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Two Weeks From Poll, Belarusian Police Break Up Demonstration


Opposition figure Anatol Lyabedzka was among those detained.

Opposition figure Anatol Lyabedzka was among those detained.

MINSK (Reuters) -- Police in Belarus have dispersed dozens of demonstrators in the center of the capital, less than two weeks before a parliamentary election which authorities have promised will be free and fair.

President Alyaksandr Lukashenka, long accused in the West of crushing fundamental rights, has invited hundreds of observers to attend the September 28 election and says it will overturn stereotypes depicting his ex-Soviet state as undemocratic.

He also hopes the opposition, shut out of parliament in a 2004 poll, will now win seats, if only to blunt criticism.

On September 16, about 40 activists from the liberal and nationalist opposition staged what has become a monthly procession to demand explanations for the disappearance of opposition figures in the late 1990s.

Within minutes, riot police pushed the unauthorized gathering's participants out of Minsk's October Square, traditional focal point of political activity. Several demonstrators were involved in scuffles.

"What happened here was sheer savagery," said Vintsuk Vyachorka, one of the leaders of the nationalist Belarusian Popular Front, who had his glasses smashed.

Dozens of candidates from the opposition, repeatedly beset by internal squabbles, have been allowed to register in the 110 districts being contested, far more than in previous votes.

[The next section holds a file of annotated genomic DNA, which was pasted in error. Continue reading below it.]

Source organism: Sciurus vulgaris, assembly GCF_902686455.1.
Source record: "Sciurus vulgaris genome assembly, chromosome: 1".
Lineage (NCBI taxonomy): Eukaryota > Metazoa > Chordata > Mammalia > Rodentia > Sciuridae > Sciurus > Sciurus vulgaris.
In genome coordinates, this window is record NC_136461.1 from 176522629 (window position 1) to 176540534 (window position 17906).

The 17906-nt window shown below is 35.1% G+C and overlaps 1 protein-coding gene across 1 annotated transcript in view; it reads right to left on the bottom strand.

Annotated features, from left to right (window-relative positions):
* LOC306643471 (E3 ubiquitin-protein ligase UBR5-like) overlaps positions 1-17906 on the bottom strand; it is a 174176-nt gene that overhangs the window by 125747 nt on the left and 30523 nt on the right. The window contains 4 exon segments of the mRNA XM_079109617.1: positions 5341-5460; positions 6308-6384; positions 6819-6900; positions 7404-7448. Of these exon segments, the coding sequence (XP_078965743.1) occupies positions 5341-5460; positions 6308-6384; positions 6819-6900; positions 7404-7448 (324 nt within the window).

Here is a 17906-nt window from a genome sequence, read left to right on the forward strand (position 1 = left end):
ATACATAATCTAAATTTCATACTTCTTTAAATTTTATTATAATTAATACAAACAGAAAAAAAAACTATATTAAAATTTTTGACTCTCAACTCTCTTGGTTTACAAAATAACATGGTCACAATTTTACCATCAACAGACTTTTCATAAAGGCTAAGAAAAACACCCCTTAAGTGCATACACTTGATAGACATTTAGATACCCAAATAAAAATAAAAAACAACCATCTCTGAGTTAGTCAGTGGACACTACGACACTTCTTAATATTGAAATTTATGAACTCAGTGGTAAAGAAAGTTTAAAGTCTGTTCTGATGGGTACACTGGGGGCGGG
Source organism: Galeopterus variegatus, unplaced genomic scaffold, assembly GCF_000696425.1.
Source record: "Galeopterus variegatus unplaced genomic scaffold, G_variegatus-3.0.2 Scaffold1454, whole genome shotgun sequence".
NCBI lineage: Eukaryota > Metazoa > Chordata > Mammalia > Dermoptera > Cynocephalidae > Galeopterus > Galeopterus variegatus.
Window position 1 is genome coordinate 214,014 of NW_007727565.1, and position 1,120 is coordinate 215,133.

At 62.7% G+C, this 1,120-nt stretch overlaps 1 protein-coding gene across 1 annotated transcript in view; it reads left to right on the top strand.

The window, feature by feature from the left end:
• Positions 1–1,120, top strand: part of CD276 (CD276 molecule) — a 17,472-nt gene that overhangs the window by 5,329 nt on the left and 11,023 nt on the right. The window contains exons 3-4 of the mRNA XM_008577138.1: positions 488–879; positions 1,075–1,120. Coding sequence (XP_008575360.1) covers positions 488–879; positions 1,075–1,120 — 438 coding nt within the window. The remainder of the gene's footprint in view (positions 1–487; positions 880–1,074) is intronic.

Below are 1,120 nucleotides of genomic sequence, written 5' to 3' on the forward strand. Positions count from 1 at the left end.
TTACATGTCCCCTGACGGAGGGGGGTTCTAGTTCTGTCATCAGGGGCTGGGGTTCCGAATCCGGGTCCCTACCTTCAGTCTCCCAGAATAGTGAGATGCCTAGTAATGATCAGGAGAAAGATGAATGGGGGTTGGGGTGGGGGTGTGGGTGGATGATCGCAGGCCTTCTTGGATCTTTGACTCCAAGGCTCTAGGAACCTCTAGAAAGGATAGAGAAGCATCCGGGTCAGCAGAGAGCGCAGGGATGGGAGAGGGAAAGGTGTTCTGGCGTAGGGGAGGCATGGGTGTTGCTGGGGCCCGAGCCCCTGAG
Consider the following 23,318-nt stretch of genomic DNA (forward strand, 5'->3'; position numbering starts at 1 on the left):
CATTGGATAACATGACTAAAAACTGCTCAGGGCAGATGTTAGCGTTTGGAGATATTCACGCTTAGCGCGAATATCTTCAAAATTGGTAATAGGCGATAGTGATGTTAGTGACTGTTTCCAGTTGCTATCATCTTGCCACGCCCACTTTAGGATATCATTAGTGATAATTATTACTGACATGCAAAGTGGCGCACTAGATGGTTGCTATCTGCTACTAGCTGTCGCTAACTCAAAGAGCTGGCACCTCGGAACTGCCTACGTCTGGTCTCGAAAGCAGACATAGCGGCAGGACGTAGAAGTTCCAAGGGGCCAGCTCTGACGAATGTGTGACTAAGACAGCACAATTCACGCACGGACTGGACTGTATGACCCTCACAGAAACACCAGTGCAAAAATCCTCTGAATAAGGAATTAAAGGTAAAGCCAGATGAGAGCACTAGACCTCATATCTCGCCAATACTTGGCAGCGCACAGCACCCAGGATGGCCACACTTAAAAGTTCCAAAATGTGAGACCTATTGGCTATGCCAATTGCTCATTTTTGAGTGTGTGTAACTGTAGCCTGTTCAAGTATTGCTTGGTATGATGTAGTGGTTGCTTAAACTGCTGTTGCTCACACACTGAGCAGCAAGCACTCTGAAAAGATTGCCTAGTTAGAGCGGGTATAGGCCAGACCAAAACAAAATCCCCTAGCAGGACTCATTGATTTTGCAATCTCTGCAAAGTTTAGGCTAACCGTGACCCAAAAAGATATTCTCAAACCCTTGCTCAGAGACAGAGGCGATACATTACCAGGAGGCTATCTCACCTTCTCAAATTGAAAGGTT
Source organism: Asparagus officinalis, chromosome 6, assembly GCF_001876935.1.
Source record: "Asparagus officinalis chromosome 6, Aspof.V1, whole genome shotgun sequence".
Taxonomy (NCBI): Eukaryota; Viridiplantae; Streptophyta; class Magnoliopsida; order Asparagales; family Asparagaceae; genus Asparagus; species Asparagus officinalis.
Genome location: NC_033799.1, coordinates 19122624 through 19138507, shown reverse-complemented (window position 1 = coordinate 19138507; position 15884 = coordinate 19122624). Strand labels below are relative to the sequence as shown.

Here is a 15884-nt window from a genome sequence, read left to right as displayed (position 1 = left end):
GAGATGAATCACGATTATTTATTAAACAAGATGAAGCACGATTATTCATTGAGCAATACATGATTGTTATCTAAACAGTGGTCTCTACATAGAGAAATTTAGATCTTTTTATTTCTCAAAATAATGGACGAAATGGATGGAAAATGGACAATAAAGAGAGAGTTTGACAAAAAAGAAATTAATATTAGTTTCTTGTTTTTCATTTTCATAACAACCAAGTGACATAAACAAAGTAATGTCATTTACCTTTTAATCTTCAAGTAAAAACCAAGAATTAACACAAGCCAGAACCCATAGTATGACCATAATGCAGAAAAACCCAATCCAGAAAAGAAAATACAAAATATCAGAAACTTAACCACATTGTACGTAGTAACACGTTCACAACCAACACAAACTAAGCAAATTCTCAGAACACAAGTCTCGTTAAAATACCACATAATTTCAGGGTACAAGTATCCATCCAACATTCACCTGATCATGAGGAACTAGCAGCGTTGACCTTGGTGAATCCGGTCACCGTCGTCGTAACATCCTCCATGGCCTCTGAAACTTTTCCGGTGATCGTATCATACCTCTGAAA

EU Sanctions

The 27-nation European Union, which maintains sanctions against Belarus, including an entry ban on Lukashenka, said this week it would offer closer ties if the election proved clean.

Washington has also recently eased its punitive measures.

Belarus's Foreign Ministry said on September 16 it was optimistic the election would lead to improved ties with Europe.

"We have noted the move by EU states to set down areas in which bilateral action can be improved by interaction between Belarus and the EU," it said in a statement. "This gives rise to cautious optimism."

Lukashenka has long been accused by Western countries of hounding opponents, muzzling the media and routinely rigging votes, including his own reelection in 2006.

In the past year, he has sought improved ties with the West as courts freed all detainees deemed to be political prisoners.

But opposition figures say they are still being denied access to commissions that are to oversee the vote count and some suggested they may pull out of this month's race.

A "council" grouping opposition parties meets on September 21 to decide on participation and many analysts predict a split.

Campaigning remains low-key at best. There are virtually no posters or billboards in Minsk's well-maintained streets and campaign pitches are generally confined to five-minute spots provided by law on state television and radio.
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